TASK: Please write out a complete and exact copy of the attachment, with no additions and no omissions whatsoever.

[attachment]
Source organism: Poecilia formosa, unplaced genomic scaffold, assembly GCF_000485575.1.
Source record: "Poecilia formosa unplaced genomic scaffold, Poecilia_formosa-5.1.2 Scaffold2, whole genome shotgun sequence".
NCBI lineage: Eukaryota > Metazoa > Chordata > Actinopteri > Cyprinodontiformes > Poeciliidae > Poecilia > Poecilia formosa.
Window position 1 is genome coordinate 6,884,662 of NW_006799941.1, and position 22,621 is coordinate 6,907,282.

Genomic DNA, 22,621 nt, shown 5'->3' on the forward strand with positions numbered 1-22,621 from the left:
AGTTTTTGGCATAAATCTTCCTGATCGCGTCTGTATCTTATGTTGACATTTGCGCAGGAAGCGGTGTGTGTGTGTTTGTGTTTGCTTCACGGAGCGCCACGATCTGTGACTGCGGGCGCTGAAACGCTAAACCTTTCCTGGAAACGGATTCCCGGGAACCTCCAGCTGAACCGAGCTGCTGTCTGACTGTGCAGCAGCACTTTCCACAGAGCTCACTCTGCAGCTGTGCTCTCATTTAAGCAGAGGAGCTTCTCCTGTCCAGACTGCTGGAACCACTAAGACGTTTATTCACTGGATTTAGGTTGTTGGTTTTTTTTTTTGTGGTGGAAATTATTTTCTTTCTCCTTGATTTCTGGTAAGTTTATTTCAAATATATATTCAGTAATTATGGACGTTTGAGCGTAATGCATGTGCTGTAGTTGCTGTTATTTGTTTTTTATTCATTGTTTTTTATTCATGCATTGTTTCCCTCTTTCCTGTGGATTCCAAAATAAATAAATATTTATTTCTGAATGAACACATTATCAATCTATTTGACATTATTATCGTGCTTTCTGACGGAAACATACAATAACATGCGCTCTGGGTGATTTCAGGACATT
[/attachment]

Source organism: Poecilia formosa, unplaced genomic scaffold, assembly GCF_000485575.1.
Source record: "Poecilia formosa unplaced genomic scaffold, Poecilia_formosa-5.1.2 Scaffold2, whole genome shotgun sequence".
NCBI lineage: Eukaryota > Metazoa > Chordata > Actinopteri > Cyprinodontiformes > Poeciliidae > Poecilia > Poecilia formosa.
Window position 1 is genome coordinate 6,884,662 of NW_006799941.1, and position 22,621 is coordinate 6,907,282.

Genomic DNA, 22,621 nt, shown 5'->3' on the forward strand with positions numbered 1-22,621 from the left:
AGTTTTTGGCATAAATCTTCCTGATCGCGTCTGTATCTTATGTTGACATTTGCGCAGGAAGCGGTGTGTGTGTGTTTGTGTTTGCTTCACGGAGCGCCACGATCTGTGACTGCGGGCGCTGAAACGCTAAACCTTTCCTGGAAACGGATTCCCGGGAACCTCCAGCTGAACCGAGCTGCTGTCTGACTGTGCAGCAGCACTTTCCACAGAGCTCACTCTGCAGCTGTGCTCTCATTTAAGCAGAGGAGCTTCTCCTGTCCAGACTGCTGGAACCACTAAGACGTTTATTCACTGGATTTAGGTTGTTGGTTTTTTTTTTTGTGGTGGAAATTATTTTCTTTCTCCTTGATTTCTGGTAAGTTTATTTCAAATATATATTCAGTAATTATGGACGTTTGAGCGTAATGCATGTGCTGTAGTTGCTGTTATTTGTTTTTTATTCATTGTTTTTTATTCATGCATTGTTTCCCTCTTTCCTGTGGATTCCAAAATAAATAAATATTTATTTCTGAATGAACACATTATCAATCTATTTGACATTATTATCGTGCTTTCTGACGGAAACATACAATAACATGCGCTCTGGGTGATTTCAGGACATT